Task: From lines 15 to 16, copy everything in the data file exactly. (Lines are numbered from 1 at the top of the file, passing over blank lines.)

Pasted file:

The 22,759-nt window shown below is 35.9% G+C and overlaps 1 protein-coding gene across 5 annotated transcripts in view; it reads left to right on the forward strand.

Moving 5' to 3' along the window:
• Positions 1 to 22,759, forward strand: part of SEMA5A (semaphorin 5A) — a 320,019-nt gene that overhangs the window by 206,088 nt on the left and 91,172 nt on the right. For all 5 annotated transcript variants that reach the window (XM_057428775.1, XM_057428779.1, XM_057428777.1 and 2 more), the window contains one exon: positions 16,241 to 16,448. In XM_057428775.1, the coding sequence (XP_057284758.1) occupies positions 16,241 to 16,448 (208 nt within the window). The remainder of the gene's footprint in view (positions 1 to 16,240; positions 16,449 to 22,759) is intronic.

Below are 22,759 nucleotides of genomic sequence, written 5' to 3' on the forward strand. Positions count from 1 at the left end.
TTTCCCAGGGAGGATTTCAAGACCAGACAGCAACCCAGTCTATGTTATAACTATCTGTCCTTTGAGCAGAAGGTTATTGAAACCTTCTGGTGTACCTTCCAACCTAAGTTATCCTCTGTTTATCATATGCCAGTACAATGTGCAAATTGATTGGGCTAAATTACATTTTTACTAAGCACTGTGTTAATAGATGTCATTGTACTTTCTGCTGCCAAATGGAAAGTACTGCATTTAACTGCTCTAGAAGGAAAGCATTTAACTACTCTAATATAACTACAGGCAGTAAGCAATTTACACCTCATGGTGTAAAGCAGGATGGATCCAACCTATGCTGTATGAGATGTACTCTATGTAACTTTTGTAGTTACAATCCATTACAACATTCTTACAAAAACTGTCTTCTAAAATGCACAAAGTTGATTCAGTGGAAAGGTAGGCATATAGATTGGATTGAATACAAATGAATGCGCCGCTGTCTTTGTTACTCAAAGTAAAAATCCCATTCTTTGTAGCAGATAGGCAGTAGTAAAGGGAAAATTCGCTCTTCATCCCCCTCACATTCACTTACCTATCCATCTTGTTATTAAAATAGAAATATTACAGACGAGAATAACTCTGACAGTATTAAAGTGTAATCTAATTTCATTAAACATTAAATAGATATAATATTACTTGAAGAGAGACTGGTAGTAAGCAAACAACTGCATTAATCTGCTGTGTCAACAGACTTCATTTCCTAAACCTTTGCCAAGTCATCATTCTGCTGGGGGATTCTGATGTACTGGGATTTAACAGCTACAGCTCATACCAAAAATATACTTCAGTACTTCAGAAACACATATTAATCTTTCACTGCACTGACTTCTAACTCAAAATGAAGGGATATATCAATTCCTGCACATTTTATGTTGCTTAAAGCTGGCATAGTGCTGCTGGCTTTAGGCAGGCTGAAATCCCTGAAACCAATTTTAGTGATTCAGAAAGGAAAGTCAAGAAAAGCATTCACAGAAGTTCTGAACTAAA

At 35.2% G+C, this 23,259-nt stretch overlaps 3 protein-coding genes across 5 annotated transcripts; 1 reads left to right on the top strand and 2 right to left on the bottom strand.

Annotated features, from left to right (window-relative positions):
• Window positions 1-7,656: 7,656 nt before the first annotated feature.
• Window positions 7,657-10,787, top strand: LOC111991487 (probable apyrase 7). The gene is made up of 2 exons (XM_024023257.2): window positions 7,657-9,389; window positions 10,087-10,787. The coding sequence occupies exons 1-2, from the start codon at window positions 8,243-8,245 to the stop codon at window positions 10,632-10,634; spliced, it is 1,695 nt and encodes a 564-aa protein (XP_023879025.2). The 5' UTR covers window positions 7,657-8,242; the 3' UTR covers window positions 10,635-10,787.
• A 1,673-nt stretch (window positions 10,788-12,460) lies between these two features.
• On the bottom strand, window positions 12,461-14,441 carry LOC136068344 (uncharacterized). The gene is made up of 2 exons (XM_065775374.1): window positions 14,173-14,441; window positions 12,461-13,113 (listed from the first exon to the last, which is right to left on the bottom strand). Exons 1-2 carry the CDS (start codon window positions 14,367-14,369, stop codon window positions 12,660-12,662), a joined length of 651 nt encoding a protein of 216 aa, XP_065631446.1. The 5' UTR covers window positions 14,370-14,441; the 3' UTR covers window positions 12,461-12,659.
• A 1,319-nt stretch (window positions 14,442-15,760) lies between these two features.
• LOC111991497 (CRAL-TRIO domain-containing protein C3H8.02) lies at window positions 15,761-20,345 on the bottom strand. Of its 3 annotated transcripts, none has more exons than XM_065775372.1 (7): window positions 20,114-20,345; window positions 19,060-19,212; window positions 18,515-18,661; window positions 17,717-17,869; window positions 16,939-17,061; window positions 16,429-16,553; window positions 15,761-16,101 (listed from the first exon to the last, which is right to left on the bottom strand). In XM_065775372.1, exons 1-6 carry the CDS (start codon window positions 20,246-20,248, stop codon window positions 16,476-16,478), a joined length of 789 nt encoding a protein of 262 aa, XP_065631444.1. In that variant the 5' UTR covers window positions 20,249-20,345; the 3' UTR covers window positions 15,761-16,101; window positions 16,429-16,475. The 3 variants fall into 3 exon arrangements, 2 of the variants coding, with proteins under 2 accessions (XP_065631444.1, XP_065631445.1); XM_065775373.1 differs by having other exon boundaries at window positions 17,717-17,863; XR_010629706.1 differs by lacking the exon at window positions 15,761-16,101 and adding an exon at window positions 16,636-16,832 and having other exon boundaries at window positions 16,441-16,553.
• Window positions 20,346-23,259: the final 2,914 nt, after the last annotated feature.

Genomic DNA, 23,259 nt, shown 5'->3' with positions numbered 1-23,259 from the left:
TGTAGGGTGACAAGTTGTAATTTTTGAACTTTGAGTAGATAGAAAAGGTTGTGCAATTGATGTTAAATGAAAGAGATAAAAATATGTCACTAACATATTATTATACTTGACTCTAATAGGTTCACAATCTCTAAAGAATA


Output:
Genomic DNA, 23,259 nt, shown 5'->3' with positions numbered 1-23,259 from the left:
TGTAGGGTGACAAGTTGTAATTTTTGAACTTTGAGTAGATAGAAAAGGTTGTGCAATTGATGTTAAATGAAAGAGATAAAAATATGTCACTAACATATTATTATACTTGACTCTAATAGGTTCACAATCTCTAAAGAATA